Turkey's Unconsolidated Democracy: The Nexus between Democratisation and Majoritarianism in Turkey
A new era in Turkish politics seemed to have launched in 2002 when the Justice and Development Party (AKP) first came to power and has since then steadily increased its electoral support becoming the dominant party in Turkish politics. While multiple political and legal reforms were adopted under its rule, the systemic deficiencies in Turkish politics have, nonetheless, slowly crept up. This policy brief argues that the Turkish democratic consolidation process is impacted by the systemic tendencies of "dominant party" politics, a democratic disconnect within the Turkish society, a weak system of checks and balances, and, most importantly, an inherent intolerance of diversity and plurality. It is in light of these systemic deficiencies that the process of Turkish democratic consolidation is turning into a majoritarian authoritarianism.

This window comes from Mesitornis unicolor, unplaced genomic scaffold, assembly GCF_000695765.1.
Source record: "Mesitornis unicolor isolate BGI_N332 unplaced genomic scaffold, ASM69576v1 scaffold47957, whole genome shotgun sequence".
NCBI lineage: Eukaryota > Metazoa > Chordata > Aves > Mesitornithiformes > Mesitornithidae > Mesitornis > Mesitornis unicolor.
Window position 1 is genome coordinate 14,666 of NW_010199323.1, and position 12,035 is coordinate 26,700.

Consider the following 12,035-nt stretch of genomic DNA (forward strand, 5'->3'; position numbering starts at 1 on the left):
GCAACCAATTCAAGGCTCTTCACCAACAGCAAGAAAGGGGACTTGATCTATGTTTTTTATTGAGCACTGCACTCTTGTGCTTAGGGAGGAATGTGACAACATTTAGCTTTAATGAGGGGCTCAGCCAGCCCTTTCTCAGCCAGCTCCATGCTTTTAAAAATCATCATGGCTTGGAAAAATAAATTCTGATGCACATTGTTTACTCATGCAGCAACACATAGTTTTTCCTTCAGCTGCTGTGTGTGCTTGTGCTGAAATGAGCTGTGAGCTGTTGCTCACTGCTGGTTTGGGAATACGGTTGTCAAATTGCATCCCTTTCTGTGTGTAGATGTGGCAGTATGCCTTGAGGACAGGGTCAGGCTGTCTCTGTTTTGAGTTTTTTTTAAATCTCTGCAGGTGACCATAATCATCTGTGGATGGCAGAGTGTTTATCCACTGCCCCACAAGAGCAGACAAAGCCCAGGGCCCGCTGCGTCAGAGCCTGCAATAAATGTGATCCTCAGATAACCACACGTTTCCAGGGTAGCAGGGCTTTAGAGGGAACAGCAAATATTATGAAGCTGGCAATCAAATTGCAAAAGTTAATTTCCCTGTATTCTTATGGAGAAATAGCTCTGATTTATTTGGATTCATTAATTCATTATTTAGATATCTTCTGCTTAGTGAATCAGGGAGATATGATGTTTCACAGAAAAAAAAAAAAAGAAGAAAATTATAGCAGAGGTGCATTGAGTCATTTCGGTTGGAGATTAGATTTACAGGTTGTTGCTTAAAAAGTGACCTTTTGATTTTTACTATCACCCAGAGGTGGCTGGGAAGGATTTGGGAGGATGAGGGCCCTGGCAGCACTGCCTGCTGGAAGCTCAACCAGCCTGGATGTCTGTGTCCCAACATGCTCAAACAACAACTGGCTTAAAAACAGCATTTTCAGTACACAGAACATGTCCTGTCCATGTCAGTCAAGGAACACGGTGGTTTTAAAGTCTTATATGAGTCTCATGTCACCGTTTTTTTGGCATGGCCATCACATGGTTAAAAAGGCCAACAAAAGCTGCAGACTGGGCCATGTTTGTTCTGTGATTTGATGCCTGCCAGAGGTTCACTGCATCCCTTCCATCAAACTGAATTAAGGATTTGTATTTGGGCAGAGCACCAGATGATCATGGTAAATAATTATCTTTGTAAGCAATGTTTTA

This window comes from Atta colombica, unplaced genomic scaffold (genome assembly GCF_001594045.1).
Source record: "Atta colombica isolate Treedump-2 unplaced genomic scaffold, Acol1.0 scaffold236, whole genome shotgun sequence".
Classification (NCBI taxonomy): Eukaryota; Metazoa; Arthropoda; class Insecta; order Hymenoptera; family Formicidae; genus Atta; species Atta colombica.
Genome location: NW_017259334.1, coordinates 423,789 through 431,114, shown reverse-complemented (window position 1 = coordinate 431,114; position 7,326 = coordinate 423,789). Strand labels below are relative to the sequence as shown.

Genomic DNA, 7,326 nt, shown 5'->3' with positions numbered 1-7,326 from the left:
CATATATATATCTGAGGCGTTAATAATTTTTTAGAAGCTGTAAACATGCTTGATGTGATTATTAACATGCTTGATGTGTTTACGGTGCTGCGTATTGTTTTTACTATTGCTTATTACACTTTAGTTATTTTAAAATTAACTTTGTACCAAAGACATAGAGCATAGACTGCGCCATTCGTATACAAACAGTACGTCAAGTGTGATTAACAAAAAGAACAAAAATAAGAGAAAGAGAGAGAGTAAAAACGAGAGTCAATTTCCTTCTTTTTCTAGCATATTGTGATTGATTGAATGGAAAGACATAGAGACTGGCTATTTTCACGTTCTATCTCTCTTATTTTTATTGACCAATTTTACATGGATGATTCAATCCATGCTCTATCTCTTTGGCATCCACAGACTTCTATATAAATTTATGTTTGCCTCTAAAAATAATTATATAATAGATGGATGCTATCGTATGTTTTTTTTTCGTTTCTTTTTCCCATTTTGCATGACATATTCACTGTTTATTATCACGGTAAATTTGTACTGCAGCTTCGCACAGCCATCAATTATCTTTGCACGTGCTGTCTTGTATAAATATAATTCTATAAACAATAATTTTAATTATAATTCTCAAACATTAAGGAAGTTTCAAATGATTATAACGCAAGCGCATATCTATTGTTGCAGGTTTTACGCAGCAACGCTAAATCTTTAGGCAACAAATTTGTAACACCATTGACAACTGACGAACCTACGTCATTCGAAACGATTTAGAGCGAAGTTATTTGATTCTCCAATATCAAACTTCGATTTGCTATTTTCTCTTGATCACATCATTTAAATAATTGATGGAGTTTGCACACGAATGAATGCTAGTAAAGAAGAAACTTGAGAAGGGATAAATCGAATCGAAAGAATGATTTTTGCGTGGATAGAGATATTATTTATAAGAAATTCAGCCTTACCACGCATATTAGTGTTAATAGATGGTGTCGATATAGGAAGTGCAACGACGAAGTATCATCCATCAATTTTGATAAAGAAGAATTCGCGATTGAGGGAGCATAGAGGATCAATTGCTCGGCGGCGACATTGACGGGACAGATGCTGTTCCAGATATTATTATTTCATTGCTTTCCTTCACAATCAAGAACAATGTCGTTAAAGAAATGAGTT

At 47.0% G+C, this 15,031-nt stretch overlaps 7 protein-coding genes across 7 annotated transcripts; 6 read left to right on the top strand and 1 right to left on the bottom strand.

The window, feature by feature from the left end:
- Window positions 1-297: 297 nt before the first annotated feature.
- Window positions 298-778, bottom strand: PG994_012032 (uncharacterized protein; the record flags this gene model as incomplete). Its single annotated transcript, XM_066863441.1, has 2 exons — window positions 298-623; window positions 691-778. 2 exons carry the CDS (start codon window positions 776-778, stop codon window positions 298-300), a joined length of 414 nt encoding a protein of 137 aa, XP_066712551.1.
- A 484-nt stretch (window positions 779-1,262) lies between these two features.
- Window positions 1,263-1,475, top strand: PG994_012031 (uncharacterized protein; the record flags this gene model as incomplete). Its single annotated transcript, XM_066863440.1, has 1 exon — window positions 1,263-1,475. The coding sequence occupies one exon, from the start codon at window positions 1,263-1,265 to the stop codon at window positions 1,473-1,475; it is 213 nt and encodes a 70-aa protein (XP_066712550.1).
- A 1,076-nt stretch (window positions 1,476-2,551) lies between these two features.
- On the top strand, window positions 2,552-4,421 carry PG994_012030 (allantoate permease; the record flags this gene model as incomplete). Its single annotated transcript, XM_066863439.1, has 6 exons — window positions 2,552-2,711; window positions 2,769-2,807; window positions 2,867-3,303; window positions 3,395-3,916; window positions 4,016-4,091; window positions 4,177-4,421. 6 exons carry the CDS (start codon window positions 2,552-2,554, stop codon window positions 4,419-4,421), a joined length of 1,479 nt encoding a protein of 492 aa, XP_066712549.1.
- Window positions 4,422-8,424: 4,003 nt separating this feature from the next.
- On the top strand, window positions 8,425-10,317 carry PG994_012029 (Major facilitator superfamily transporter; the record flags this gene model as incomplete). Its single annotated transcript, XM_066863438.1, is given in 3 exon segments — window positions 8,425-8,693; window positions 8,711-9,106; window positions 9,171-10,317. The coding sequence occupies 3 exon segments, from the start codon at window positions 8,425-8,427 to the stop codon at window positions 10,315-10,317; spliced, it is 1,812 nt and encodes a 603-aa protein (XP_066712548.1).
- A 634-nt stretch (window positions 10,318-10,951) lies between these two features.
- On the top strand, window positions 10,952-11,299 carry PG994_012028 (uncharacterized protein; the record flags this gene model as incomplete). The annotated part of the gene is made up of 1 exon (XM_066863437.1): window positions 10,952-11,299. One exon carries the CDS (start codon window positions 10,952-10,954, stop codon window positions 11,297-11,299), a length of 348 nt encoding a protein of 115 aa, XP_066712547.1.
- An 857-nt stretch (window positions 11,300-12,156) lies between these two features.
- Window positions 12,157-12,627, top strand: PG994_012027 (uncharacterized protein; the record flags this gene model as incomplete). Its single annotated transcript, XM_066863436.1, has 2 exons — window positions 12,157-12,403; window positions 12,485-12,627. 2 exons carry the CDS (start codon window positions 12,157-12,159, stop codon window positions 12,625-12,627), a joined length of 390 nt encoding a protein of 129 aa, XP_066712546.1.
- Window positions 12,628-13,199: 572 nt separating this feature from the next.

Paper produced within the framework of the project Turkey, Europe and the World and presented to the seminar "Challenges to Democratic Consolidation in Turkey", Brussels, 19 January 2015.
The Dominant Party System
The Downturn in Turkish Democracy
The Systemic Failures: Checks and Balances